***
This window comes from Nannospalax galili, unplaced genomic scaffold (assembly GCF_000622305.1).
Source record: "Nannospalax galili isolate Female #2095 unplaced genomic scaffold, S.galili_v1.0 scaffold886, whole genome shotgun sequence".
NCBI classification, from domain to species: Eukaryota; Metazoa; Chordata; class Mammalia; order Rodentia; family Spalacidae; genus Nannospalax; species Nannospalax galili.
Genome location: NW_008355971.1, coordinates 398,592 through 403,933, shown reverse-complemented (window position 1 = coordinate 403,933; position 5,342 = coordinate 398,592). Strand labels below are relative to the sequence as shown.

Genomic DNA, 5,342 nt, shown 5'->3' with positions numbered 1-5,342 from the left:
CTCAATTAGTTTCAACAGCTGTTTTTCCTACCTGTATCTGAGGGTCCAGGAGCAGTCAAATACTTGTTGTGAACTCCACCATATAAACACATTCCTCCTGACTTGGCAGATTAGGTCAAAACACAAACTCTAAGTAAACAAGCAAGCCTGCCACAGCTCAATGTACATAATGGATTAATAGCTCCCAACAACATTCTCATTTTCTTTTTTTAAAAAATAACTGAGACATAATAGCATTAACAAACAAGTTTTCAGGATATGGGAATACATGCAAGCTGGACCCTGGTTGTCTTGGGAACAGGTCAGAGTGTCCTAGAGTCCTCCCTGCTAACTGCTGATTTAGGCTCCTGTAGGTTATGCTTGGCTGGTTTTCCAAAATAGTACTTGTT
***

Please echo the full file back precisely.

This window comes from Nannospalax galili, unplaced genomic scaffold (assembly GCF_000622305.1).
Source record: "Nannospalax galili isolate Female #2095 unplaced genomic scaffold, S.galili_v1.0 scaffold886, whole genome shotgun sequence".
NCBI classification, from domain to species: Eukaryota; Metazoa; Chordata; class Mammalia; order Rodentia; family Spalacidae; genus Nannospalax; species Nannospalax galili.
Genome location: NW_008355971.1, coordinates 398,592 through 403,933, shown reverse-complemented (window position 1 = coordinate 403,933; position 5,342 = coordinate 398,592). Strand labels below are relative to the sequence as shown.

Genomic DNA, 5,342 nt, shown 5'->3' with positions numbered 1-5,342 from the left:
CTCAATTAGTTTCAACAGCTGTTTTTCCTACCTGTATCTGAGGGTCCAGGAGCAGTCAAATACTTGTTGTGAACTCCACCATATAAACACATTCCTCCTGACTTGGCAGATTAGGTCAAAACACAAACTCTAAGTAAACAAGCAAGCCTGCCACAGCTCAATGTACATAATGGATTAATAGCTCCCAACAACATTCTCATTTTCTTTTTTTAAAAAATAACTGAGACATAATAGCATTAACAAACAAGTTTTCAGGATATGGGAATACATGCAAGCTGGACCCTGGTTGTCTTGGGAACAGGTCAGAGTGTCCTAGAGTCCTCCCTGCTAACTGCTGATTTAGGCTCCTGTAGGTTATGCTTGGCTGGTTTTCCAAAATAGTACTTGTT